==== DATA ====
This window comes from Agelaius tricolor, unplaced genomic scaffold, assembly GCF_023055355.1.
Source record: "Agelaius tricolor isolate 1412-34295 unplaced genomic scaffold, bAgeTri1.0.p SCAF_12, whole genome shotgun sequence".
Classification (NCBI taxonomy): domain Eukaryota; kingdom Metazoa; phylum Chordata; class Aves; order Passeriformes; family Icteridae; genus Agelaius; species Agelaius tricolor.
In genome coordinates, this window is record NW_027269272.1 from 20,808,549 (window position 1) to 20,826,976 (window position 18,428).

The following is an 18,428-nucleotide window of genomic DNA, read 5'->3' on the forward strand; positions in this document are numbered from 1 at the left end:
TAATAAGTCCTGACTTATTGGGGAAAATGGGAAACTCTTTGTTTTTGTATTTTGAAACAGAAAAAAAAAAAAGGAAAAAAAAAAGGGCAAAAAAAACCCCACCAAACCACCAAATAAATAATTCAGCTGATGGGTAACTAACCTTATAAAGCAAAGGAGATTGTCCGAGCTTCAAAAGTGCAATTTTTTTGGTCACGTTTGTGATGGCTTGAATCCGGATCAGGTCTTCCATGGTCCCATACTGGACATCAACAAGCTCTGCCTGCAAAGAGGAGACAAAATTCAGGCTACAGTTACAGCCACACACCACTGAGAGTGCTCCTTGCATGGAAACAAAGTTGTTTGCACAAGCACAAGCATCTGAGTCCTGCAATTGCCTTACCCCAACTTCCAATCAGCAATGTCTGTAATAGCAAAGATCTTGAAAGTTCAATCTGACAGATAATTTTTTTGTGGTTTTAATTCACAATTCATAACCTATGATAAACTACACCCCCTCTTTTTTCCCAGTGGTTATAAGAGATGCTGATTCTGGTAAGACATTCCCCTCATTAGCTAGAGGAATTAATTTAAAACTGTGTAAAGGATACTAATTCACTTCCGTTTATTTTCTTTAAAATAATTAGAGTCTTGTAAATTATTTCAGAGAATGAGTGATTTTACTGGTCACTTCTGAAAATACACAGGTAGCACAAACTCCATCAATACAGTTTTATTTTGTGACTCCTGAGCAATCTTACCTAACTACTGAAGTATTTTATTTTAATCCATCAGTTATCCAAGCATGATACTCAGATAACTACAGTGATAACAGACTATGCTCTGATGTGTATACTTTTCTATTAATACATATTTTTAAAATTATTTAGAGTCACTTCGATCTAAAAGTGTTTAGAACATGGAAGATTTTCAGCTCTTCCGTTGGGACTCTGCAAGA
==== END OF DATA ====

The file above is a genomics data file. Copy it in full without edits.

This window comes from Agelaius tricolor, unplaced genomic scaffold, assembly GCF_023055355.1.
Source record: "Agelaius tricolor isolate 1412-34295 unplaced genomic scaffold, bAgeTri1.0.p SCAF_12, whole genome shotgun sequence".
Classification (NCBI taxonomy): domain Eukaryota; kingdom Metazoa; phylum Chordata; class Aves; order Passeriformes; family Icteridae; genus Agelaius; species Agelaius tricolor.
In genome coordinates, this window is record NW_027269272.1 from 20,808,549 (window position 1) to 20,826,976 (window position 18,428).

The following is an 18,428-nucleotide window of genomic DNA, read 5'->3' on the forward strand; positions in this document are numbered from 1 at the left end:
TAATAAGTCCTGACTTATTGGGGAAAATGGGAAACTCTTTGTTTTTGTATTTTGAAACAGAAAAAAAAAAAAGGAAAAAAAAAAGGGCAAAAAAAACCCCACCAAACCACCAAATAAATAATTCAGCTGATGGGTAACTAACCTTATAAAGCAAAGGAGATTGTCCGAGCTTCAAAAGTGCAATTTTTTTGGTCACGTTTGTGATGGCTTGAATCCGGATCAGGTCTTCCATGGTCCCATACTGGACATCAACAAGCTCTGCCTGCAAAGAGGAGACAAAATTCAGGCTACAGTTACAGCCACACACCACTGAGAGTGCTCCTTGCATGGAAACAAAGTTGTTTGCACAAGCACAAGCATCTGAGTCCTGCAATTGCCTTACCCCAACTTCCAATCAGCAATGTCTGTAATAGCAAAGATCTTGAAAGTTCAATCTGACAGATAATTTTTTTGTGGTTTTAATTCACAATTCATAACCTATGATAAACTACACCCCCTCTTTTTTCCCAGTGGTTATAAGAGATGCTGATTCTGGTAAGACATTCCCCTCATTAGCTAGAGGAATTAATTTAAAACTGTGTAAAGGATACTAATTCACTTCCGTTTATTTTCTTTAAAATAATTAGAGTCTTGTAAATTATTTCAGAGAATGAGTGATTTTACTGGTCACTTCTGAAAATACACAGGTAGCACAAACTCCATCAATACAGTTTTATTTTGTGACTCCTGAGCAATCTTACCTAACTACTGAAGTATTTTATTTTAATCCATCAGTTATCCAAGCATGATACTCAGATAACTACAGTGATAACAGACTATGCTCTGATGTGTATACTTTTCTATTAATACATATTTTTAAAATTATTTAGAGTCACTTCGATCTAAAAGTGTTTAGAACATGGAAGATTTTCAGCTCTTCCGTTGGGACTCTGCAAGA